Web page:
First, let me confess that this post is not about my finest hour. In fact, I’m publicizing a big ol’ customer service faux pas to illustrate a point.

If my Yelp rating goes down, I’ll know why.

I wrote about grit in the classroom during last month’s blog post, wherein I cited, rather proudly, that two local superintendents discovered (to my JOY) that our program promotes grit in their students. Our games encourage students (by way of a fun reward) to complete a series of educational puzzles with help only from their classmates— unless they get so stuck that they may not “escape.” Then we offer hints.

The beauty about Schoolhouse Escapes seems to be that we provide a difficult and fun activity with a desirable ending, forcing the participating students to stay focused and determined during the 60-minute game until they “escape” to the finale, thus providing a reward, per se, for persevering through that horrible math.

Just kidding. Math is fascinating but also intimidating to anyone who doesn’t love it.

Grit has been in the media a bit more lately—particularly considering the USC (and other Ivy League schools) scandal, wherein parents essentially paid for their children to receive admission to prestigious universities rather than let the entrance committee chips fall where they may. The public outcry is, “Kids need to earn college entrance on their own merit!”

Let me make that practical: Kids need to do a lot on their own.

Some parents don’t realize they are helicoptering. They want to pave the way, smooth the road, and remove obstacles between their offspring and success. I see that in schools, too. Hence, my faux pas.

During a game last month, a well-meaning room parent removed a lock from a child’s hands, turned the dial to the correct combination, and pushed the button to open the container. Then, she placed the box on the table and allowed the students to do the (difficult) puzzle. To me, this posed a few problems:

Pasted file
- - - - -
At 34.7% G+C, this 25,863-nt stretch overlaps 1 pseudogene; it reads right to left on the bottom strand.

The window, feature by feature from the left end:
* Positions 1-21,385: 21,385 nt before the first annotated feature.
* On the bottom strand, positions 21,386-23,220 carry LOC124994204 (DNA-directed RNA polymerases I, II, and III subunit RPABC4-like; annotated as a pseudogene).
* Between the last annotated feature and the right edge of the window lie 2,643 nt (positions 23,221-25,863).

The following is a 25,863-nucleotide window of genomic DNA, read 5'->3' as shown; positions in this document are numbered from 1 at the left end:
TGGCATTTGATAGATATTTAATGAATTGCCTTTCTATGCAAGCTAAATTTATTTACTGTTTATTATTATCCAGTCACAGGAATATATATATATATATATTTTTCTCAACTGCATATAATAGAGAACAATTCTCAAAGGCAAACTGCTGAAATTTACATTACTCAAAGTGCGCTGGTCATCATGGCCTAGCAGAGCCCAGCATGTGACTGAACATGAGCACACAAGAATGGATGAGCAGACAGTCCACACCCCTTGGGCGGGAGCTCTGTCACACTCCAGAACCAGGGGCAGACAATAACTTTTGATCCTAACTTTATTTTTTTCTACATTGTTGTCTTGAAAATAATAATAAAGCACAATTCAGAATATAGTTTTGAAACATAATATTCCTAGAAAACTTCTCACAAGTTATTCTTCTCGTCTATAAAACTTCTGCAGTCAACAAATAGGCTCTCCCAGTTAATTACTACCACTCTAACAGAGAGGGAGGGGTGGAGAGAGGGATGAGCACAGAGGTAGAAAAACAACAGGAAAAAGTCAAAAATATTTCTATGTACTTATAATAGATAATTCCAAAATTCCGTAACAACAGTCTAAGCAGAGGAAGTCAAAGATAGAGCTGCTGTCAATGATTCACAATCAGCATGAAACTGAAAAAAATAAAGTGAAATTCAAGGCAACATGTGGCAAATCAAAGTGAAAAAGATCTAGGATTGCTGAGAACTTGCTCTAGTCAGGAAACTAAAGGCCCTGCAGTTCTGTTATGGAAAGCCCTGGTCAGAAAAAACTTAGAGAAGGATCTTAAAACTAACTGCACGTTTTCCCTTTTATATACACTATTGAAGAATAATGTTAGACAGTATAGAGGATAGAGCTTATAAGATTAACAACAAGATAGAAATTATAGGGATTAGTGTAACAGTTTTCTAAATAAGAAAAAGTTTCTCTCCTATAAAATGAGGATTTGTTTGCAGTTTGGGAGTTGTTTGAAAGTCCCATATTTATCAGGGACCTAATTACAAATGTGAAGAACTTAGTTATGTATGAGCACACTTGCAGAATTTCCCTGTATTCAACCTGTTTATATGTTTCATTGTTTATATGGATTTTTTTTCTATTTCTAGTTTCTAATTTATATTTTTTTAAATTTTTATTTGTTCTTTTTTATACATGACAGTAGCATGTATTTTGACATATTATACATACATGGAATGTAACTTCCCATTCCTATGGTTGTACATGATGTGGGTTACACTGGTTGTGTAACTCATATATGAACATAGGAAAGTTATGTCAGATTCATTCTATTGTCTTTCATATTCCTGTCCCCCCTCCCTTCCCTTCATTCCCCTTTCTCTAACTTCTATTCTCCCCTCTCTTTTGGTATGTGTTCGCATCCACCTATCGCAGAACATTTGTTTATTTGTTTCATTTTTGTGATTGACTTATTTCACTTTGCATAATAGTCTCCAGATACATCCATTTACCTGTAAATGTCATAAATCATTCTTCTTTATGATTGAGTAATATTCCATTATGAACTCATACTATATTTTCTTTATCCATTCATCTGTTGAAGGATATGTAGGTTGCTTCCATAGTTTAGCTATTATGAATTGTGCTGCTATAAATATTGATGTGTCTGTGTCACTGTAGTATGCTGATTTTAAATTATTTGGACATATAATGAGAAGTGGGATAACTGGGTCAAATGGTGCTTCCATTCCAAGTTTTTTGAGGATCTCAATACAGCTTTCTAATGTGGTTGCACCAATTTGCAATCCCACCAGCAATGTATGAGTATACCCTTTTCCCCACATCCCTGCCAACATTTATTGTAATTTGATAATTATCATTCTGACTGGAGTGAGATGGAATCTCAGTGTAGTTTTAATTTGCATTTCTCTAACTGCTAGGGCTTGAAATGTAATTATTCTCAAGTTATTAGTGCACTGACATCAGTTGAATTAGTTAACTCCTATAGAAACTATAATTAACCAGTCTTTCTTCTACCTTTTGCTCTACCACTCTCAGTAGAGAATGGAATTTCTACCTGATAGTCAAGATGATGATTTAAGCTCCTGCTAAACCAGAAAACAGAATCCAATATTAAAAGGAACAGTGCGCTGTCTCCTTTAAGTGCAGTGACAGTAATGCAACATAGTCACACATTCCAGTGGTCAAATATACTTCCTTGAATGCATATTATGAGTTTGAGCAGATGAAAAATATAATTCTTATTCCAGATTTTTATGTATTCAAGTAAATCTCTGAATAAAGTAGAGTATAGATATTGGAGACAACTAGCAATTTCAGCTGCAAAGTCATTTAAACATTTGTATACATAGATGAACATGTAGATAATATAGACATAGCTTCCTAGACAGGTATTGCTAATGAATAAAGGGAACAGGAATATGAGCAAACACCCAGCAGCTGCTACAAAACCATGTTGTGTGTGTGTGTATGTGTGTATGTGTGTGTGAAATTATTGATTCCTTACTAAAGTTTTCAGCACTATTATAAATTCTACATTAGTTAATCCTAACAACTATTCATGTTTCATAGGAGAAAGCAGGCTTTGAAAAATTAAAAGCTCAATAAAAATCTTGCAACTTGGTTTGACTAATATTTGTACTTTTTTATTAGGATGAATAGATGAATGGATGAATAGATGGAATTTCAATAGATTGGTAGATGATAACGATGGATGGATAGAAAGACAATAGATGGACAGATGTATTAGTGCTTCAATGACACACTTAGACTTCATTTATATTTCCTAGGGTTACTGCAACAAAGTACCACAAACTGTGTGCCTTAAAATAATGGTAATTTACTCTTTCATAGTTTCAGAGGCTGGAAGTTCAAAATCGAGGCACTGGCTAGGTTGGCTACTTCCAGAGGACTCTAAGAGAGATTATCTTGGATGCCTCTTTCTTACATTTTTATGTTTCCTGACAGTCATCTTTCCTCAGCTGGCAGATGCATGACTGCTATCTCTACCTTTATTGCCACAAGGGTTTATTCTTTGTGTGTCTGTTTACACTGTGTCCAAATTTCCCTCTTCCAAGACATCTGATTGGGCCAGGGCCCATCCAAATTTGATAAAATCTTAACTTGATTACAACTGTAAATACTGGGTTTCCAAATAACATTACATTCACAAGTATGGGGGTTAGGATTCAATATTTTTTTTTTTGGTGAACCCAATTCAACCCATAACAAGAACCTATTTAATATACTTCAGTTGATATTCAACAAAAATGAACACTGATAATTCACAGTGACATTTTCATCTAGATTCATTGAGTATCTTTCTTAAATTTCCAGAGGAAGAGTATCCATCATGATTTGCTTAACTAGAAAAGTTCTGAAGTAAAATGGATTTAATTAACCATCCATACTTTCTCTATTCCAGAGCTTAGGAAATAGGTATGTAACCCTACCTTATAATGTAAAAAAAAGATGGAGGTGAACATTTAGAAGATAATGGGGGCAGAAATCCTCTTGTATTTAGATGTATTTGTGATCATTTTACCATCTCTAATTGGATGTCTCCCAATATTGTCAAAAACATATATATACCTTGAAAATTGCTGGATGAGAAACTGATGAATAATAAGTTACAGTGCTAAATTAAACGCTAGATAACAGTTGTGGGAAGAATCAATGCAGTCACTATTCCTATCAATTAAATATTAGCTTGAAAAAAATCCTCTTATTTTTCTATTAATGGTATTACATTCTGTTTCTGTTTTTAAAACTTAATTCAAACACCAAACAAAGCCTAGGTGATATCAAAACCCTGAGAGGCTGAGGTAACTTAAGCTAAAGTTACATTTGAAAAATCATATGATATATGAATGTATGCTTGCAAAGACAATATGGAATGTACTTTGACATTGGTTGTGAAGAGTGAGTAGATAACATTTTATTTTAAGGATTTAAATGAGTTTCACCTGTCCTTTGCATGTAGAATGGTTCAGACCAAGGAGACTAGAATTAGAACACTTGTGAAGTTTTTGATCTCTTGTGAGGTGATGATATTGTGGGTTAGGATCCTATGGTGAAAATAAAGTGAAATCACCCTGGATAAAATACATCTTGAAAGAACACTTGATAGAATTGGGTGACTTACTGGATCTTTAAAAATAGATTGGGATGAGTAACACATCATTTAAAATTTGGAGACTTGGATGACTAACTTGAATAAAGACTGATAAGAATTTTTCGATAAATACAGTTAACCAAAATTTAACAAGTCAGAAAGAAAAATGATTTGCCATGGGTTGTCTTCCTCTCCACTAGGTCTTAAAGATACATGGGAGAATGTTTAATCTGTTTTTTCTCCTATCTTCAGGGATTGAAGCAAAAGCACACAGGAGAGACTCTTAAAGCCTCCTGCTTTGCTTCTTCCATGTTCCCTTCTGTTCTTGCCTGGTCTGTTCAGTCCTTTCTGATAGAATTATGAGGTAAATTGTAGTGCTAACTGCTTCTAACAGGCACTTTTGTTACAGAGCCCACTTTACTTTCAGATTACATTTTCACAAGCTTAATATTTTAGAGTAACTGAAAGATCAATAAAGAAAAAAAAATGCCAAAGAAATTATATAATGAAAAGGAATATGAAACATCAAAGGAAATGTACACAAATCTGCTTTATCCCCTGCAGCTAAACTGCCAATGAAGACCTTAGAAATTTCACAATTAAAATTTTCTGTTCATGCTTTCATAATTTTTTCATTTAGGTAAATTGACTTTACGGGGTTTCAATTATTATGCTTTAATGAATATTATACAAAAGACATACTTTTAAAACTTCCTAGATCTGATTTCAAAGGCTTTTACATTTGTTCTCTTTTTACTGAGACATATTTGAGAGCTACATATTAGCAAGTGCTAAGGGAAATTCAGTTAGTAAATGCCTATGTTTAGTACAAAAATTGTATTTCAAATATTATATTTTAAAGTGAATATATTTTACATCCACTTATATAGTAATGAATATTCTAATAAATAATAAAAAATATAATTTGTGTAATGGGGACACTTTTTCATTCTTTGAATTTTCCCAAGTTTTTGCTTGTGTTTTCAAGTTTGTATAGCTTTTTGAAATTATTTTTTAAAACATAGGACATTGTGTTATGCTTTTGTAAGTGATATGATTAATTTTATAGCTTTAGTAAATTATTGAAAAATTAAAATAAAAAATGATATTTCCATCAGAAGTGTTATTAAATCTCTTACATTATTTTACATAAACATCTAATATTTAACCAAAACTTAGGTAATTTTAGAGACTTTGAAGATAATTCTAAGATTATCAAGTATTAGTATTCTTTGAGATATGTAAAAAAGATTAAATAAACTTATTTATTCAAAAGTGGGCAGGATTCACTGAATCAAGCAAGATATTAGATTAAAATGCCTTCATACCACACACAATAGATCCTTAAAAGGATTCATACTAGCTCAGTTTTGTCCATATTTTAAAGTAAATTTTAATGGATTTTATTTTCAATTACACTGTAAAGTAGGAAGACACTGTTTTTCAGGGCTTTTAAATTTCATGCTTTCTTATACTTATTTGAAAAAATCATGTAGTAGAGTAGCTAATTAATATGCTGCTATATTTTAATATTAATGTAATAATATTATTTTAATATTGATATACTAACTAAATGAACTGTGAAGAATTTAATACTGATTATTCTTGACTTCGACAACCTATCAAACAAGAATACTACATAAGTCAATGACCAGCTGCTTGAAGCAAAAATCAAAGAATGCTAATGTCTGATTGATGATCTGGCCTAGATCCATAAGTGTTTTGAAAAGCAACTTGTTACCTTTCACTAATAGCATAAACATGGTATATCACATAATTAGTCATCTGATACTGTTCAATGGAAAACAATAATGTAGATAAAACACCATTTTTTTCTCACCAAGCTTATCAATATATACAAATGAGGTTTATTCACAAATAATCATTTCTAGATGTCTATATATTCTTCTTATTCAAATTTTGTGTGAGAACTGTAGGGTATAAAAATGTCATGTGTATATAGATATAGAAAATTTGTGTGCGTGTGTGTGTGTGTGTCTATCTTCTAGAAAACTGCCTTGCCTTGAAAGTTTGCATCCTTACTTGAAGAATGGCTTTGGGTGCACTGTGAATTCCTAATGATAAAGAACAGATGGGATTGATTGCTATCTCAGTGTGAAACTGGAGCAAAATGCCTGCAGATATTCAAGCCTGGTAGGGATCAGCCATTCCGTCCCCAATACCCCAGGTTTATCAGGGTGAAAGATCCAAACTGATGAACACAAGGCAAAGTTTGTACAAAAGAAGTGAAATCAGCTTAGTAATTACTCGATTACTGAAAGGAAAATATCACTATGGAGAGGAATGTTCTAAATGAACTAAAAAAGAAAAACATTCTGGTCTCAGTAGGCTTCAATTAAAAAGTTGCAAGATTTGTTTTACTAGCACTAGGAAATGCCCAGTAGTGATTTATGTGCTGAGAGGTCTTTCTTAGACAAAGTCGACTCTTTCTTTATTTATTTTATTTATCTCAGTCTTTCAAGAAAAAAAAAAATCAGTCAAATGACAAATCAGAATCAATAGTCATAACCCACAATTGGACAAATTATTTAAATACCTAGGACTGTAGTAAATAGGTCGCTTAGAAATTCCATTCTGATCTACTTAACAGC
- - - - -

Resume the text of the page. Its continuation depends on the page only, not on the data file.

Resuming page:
Grit students1. She took away the reward for solving the math puzzle because…
2. For some kids, the ONLY fun part of the game is opening a combination lock, something most 2nd graders have never done, and
3. They didn’t get the “ah-ha!” moment of figuring out the way locks work—they didn’t get to enjoy the euphoric feeling of success the moment the lock popped open due to nothing but the work from their tiny hands.

My first instinct was to congratulate her on her grasp of second grade math and the adult dexterity to open a combination lock. The good news is that I didn’t say that, but after watching in silence a second time, I pulled the teacher aside and explained what I had seen and my reasons for letting the students do the work on their own. She probably agreed, but I put her in the position of needing to defend her helpers – and that was wrong.

The point I want to make with this post isn’t JUST to remind myself that the customer is always right, but that if I can make any difference at all… let’s remind ourselves to allow our kids to be children. Let them discover and fail and succeed and make mistakes. Let them enter the wrong combination and line-up the digits on the wrong side of the lock.

My kids are grown now, but I remember not wanting them to fail. I remember trying to make their lives easy, too.

I mean, not USC-parent-easy… but, you get my point.

schoolhouse

 

Dana

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